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Excess Mortality and Causes of Death in Autism Spectrum Disorders: A Follow up of the 1980s Utah/UCLA Autism Epidemiologic Study

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Abstract

This study’s purpose was to investigate mortality among individuals with autism spectrum disorders (ASD) ascertained during a 1980s statewide autism prevalence study (n = 305) in relation to controls. Twenty-nine of these individuals (9.5 %) died by the time of follow up, representing a hazard rate ratio of 9.9 (95 % CI 5.7–17.2) in relation to population controls. Death certificates identified respiratory, cardiac, and epileptic events as the most common causes of death. The elevated mortality risk associated with ASD in the study cohort appeared related to the presence of comorbid medical conditions and intellectual disability rather than ASD itself suggesting the importance of coordinated medical care for this high risk sub-population of individuals with ASD.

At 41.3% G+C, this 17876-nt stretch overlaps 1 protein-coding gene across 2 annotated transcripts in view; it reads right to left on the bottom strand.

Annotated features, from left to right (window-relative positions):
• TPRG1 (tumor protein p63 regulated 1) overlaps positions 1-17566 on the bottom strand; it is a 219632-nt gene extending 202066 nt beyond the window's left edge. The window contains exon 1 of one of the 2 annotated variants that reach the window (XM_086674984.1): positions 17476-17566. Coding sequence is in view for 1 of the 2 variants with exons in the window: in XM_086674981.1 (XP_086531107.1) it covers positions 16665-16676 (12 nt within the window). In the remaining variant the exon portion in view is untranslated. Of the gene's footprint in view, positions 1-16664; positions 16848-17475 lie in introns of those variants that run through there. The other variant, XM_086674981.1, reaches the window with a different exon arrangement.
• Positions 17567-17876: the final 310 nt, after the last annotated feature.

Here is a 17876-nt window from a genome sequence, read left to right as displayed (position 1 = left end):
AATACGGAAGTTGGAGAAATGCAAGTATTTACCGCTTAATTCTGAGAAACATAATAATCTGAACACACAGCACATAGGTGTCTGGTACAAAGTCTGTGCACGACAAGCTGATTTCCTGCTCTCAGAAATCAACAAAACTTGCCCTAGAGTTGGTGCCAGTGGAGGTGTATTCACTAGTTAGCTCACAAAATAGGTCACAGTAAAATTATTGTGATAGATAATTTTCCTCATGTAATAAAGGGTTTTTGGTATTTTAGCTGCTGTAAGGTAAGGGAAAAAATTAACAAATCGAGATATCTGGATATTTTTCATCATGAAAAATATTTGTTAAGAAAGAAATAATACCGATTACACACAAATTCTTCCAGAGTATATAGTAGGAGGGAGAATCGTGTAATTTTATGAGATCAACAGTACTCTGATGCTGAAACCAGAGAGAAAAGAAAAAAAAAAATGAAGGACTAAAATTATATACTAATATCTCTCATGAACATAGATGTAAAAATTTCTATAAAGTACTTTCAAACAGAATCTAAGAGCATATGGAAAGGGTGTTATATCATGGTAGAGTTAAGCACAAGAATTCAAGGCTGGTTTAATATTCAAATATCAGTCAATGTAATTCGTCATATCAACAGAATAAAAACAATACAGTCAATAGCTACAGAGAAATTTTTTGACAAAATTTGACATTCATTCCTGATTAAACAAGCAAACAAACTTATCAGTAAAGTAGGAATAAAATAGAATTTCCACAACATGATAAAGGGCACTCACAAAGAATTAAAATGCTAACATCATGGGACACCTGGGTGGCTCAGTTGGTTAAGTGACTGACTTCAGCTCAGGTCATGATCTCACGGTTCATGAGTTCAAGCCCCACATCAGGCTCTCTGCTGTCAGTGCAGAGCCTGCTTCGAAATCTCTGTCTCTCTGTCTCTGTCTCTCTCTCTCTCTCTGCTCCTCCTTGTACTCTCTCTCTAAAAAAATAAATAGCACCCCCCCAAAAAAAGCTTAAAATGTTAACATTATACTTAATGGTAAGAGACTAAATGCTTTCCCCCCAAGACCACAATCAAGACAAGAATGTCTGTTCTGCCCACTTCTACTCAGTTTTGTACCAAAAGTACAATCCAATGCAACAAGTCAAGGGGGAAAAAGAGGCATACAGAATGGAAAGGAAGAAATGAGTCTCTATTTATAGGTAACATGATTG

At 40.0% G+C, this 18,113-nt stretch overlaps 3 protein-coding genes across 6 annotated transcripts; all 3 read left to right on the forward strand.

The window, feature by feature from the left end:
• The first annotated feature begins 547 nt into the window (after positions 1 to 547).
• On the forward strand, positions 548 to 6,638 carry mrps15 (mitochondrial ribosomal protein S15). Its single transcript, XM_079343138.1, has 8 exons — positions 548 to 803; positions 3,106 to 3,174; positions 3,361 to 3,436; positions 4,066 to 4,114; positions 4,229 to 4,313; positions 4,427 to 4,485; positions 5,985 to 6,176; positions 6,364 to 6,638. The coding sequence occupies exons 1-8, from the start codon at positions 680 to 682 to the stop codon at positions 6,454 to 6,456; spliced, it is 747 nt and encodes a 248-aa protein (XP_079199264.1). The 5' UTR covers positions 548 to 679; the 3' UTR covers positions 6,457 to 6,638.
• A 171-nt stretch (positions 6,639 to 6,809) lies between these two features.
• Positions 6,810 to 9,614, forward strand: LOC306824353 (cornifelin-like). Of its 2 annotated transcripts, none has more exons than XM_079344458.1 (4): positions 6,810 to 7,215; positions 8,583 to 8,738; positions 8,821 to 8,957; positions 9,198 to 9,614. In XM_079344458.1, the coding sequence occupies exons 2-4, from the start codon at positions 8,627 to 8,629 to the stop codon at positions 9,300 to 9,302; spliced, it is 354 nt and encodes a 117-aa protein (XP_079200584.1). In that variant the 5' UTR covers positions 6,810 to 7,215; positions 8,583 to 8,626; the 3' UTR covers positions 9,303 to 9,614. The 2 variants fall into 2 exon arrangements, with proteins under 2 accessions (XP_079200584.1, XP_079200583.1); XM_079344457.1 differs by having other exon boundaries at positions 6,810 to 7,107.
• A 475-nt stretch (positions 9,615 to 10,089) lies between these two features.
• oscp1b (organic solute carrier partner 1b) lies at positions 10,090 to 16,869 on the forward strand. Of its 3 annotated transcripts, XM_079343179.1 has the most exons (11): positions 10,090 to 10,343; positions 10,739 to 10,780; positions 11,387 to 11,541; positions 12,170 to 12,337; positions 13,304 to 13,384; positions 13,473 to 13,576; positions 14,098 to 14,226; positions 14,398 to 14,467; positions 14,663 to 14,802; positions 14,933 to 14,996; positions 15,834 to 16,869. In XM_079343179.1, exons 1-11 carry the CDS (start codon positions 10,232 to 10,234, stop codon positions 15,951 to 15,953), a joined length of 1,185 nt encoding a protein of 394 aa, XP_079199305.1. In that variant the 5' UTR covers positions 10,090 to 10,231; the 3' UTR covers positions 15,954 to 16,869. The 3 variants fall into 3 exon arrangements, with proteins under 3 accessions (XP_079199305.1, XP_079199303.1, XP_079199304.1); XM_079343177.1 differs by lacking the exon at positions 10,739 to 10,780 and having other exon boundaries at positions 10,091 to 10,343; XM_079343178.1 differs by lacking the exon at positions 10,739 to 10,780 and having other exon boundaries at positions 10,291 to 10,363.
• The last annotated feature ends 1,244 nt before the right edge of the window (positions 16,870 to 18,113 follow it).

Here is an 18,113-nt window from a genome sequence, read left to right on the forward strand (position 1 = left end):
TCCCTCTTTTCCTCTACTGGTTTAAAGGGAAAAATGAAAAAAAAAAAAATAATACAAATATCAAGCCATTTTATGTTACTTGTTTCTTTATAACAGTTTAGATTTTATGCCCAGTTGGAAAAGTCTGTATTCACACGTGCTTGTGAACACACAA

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Acknowledgments

This research was supported by Autism Speaks Grant #5955. We thank the Pedigree and Population Resource (funded by the Huntsman Cancer Foundation) for its role in the ongoing collection, maintenance, and support of the Utah Population Database (UPDB).

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Correspondence to Deborah Bilder.

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Bilder, D., Botts, E.L., Smith, K.R. et al. Excess Mortality and Causes of Death in Autism Spectrum Disorders: A Follow up of the 1980s Utah/UCLA Autism Epidemiologic Study. J Autism Dev Disord 43, 1196–1204 (2013). https://doi.org/10.1007/s10803-012-1664-z

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